“It might have been. Maybe?”

“Maybe.”

“Well…”

“Well. I should be going then. Maybe sometime later we’ll see each other again. Things might be different. I’m sure it’ll come to me how I know you.”

“You know how these things are.”
You waved goodbye with your paper, and I watched your back leave the shop. Funny, how some strangers were once apart of your life.

Rating: 5 stars

All The Bright Places by Jennifer Niven: Book Review

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Synopsis: The Fault in Our Stars meets Eleanor and Park in this exhilarating and heart-wrenching love story about a girl who learns to live from a boy who intends to die.

Soon to be a major motion picture starring Elle Fanning!
 
Theodore Finch is fascinated by death, and he constantly thinks of ways he might kill himself. But each time, something good, no matter how small, stops him.

Violet Markey lives for the future, counting the days until graduation, when she can escape her Indiana town and her aching grief in the wake of her sister’s recent death.

When Finch and Violet meet on the ledge of the bell tower at school, it’s unclear who saves whom. And when they pair up on a project to discover the “natural wonders” of their state, both Finch and Violet make more important discoveries: It’s only with Violet that Finch can be himself—a weird, funny, live-out-loud guy who’s not such a freak after all. And it’s only with Finch that Violet can forget to count away the days and start living them. But as Violet’s world grows, Finch’s begins to shrink.

This is an intense, gripping novel perfect for fans of Jay Asher, Rainbow Rowell, John Green, Gayle Forman, and Jenny Downham from a talented new voice in YA, Jennifer Niven.

Includes a PDF Help Line Resource Guide and a Note Read by the Author.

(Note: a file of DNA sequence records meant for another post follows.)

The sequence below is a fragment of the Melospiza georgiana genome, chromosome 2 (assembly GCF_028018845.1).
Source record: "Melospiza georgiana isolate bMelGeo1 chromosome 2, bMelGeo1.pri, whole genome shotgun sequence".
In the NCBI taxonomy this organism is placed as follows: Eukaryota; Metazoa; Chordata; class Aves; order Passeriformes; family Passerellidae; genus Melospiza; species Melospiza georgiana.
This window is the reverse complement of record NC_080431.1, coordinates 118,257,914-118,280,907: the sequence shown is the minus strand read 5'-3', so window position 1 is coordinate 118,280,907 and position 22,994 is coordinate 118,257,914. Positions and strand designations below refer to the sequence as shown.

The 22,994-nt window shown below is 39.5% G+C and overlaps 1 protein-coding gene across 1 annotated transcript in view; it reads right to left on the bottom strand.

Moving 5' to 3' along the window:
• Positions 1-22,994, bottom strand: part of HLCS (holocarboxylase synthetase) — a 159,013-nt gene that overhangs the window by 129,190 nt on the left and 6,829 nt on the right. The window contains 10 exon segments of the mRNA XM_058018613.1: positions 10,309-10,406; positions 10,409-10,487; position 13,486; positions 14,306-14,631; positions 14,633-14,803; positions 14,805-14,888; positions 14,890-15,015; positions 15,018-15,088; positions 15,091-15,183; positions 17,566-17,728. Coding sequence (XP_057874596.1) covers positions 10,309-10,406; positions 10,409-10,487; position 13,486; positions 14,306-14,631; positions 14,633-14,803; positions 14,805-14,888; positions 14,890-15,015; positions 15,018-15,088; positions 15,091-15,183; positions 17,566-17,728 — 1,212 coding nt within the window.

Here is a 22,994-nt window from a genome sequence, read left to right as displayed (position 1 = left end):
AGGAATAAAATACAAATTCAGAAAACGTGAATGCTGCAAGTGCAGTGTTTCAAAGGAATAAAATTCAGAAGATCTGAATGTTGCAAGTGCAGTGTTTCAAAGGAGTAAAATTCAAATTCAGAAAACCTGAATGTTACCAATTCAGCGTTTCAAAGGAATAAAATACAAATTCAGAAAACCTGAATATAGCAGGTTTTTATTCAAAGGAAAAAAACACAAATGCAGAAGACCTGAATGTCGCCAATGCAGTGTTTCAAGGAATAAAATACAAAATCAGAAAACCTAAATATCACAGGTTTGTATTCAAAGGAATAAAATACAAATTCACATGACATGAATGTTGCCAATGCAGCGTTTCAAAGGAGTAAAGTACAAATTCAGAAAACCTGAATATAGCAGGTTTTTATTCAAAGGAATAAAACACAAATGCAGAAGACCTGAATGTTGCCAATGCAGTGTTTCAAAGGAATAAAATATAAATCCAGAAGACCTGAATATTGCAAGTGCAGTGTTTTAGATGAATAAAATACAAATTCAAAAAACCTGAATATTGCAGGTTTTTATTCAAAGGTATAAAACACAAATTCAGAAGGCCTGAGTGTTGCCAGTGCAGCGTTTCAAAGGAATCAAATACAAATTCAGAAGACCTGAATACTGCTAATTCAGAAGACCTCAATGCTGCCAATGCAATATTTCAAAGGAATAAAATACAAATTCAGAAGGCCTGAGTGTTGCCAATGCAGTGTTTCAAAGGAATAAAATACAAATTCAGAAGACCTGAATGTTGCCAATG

Publication Date: January 6, 2015

No. Of Pages: 378

Publisher: Knopf

Date Read: March 15, 2015

Source: Got my copy from National Book Store

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It was heart-wrenching and beautiful in all the right places.

I had to let this one out: Why are YA novels these days have to have the tag line The Fault in Our Stars meets Eleanor and Park? As a reader what captures my attention is a beautiful blurb, not a tagline such as this, I swear this is the nth book with a tagline like it. What I’m saying is, after reading All the Bright Places, I think the tagline has become irrelevant, I loved it on its own, it doesn’t need an advertisement, because it was beautiful by itself. I wish publishers would just stop doing it, seriously, let the book do the talking, let the book surprise you on how good it was. For someone who have read both The Fault in Our Stars and Eleanor and Park, to be honest I hardly saw the similarity. The three books tackled different stories and different predicaments. Yes, it was about young adults and their ever changing quest for what was real and the importance of being in the moment, but the books had different takes on adolescent life. So yes, for me, I just wanted to stop all these taglines.

Okayyy… now on to this beautiful, tear-inducing, perspective-changing, life-altering book. This book, oh my goodness this book, it hurt me more than I can allow it to. It was just right there subtly stabbing my fragile heart until it was too late and all the pain just swooped me in this abyss of immense sadness. I was so good at avoiding spoilers, so going to this book blindly was the best decision I’ve made. To be honest I didn’t pay much attention to the blurb, all I know was it was a sad book and a beautiful book, so I took the plunge and let it take me away, and I wouldn’t have it any other way. I was already in the middle of it all when I had this gnawing feeling in my chest, like something quite not right, something was off, and I couldn’t for the life of me shake off the terrible feeling. It’s like you know shit is going to get real but you don’t know when and how so you are left with this inexplicable uneasiness. I was too afraid to continue reading, really, maybe the fact that I am personally undergoing some huge stuff contributed to the anxiety I have for the book, but I continued on like a brave soldier.